TrackingB Feature Winner Michael Thai
Mike Thai studied filmmaking at USC, focusing primarily on production, but has now turned to screenwriting, as well. His sci-fi detective thriller 10G was the recent winner of the TrackingB Screenplay Contest.
MovieBytes: What's your script about, and how did you come up with the idea?
Mike Thai: 10G is a sci-fi detective thriller set in a future where a person's experiences can be digitized and uploaded wirelessly to the cloud, acting as a kind of virtual backup of a person's life. It centers on a homicide detective who has the unenviable job of "re-living" the final moments of his murder victims. When prominent women begin to die, he must track the clues linking their deaths before the murderer strikes again.
The idea for 10G came while reading an article about high-speed data plans and the remarkable rate of growth in wireless communication capabilities. What would the world be like when mobile broadband technology progressed to 10G strength (not 3G or 4G like today)? What if one day we had the capability to not just share files/videos/photos through our mobile devices, but data that was orders of magnitude larger: entire national archives, information from our sensory organs, memories, experiences...
MovieBytes: Do you consider yourself a sci-fi writer?
MT: I don't know if I consider myself a "sci-fi writer", but I enjoy how the genre allows me to explore common human themes in unexpected ways. I'm attracted to stories that focus on a very basic drive, but which is twisted or taken to an astonishing or perverse extreme because of technology or how society has progressed. With 10G, figuring out Harper's final choice was what really made me feel like I had to write it. Without that, I don't think I would have been as excited about it, even given the novel premise and sci-fi elements.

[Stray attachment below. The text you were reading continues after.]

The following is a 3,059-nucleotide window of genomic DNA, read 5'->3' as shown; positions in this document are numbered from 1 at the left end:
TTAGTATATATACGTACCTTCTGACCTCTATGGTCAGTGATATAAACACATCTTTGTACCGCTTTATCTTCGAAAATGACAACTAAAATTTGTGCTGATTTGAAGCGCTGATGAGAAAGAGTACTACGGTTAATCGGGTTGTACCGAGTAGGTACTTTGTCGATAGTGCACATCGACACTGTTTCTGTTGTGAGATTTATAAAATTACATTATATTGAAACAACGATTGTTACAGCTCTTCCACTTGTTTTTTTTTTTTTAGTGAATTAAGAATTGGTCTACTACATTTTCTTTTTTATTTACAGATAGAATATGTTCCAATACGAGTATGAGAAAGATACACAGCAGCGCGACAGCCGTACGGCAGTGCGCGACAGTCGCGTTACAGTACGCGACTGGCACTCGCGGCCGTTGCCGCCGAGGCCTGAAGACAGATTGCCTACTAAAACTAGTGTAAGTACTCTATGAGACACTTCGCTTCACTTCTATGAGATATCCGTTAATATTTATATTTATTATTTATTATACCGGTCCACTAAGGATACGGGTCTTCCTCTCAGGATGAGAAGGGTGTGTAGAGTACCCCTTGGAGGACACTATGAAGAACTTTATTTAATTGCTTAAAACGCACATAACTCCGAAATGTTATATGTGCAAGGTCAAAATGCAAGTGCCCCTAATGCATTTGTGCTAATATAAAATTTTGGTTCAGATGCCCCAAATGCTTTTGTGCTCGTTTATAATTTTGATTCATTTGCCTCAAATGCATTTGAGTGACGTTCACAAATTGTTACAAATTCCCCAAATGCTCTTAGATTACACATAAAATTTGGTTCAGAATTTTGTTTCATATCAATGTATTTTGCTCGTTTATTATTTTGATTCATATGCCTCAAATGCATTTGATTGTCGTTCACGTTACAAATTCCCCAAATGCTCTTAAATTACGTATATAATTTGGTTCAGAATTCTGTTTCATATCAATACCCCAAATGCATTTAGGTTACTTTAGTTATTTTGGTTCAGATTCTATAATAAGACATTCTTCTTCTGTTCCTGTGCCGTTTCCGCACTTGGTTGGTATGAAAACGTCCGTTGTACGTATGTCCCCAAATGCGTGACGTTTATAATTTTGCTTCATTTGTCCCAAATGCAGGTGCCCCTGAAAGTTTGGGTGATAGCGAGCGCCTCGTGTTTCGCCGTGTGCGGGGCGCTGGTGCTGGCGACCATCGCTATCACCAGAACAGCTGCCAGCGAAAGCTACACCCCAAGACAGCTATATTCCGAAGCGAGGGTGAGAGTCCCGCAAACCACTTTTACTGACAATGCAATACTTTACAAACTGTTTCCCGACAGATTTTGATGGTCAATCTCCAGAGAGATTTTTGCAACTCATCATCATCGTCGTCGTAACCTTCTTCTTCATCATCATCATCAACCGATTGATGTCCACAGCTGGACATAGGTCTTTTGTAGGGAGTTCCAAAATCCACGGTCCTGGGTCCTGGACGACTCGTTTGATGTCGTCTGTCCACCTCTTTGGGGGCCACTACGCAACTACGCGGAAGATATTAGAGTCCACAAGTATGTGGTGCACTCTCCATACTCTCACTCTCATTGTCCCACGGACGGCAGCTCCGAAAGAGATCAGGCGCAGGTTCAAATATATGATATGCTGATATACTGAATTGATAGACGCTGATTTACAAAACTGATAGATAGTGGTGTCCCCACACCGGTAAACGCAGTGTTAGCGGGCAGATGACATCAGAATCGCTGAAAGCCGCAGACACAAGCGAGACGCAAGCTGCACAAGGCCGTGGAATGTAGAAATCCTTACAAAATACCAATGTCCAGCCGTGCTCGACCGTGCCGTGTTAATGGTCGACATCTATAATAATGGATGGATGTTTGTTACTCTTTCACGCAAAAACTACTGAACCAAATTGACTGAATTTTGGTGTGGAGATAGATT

As I've gained more experience over the years, I've realized that having some understanding of marketability is crucial to developing your writing career. For me, it's all about finding the overlap where an idea is not only marketable, but also speaks to you emotionally. That said, I think having an appetite for risk is important. I think it's our obligation as writers to try to push genres forward, to create new norms for what audiences and the industry define as "marketable".
Some understanding of marketability is crucial to developing your writing career. For me, it's all about finding the overlap where an idea is not only marketable, but also speaks to you emotionally.
MovieBytes: Do you outline your scripts? How many drafts of 10G did you write before you won the trackingB contest?
MT: I always outline, but the degree of detail often varies depending on the project. On 10G, I had a detailed treatment based off note cards and a beat sheet. But I departed from those significantly after I started writing. I also keep an excel spreadsheet with all my random ideas, which serves as a handy guide when I'm stuck or unhappy with a scene. I find outlining extremely useful in mapping out the big milestones in my story, and making sure I stay on track from start to finish. That said, I think being flexible and open to new (and better) ideas as you write is important.
It's hard for me to count how many "drafts" I write because I am constantly rewriting and revising as I go along. Often by the time I've gotten to "the end", I've probably gone through and reworked the first act at least 3-4 times. For 10G, I finished my first rough pass, and then did edits based on a round of notes from close friends before submitting it to TrackingB.
I honestly never know when a screenplay is finished. I'm self conscious, so I rarely feel my work is good enough, or "done". For me, I try to keep writing until I'm out of ideas, or totally burnt out on a project. After that, I'll send it to my close friends for notes. In the past, I've returned to scripts years later and rewritten them. The process never ends. I usually try to get to a point where I am happy enough with it, or have been told it's good enough by those I trust. Then I'll send it out hoping others like it.
MovieBytes: Have you won any other contests? Do you think contests are an effective way to launch a screenwriting career?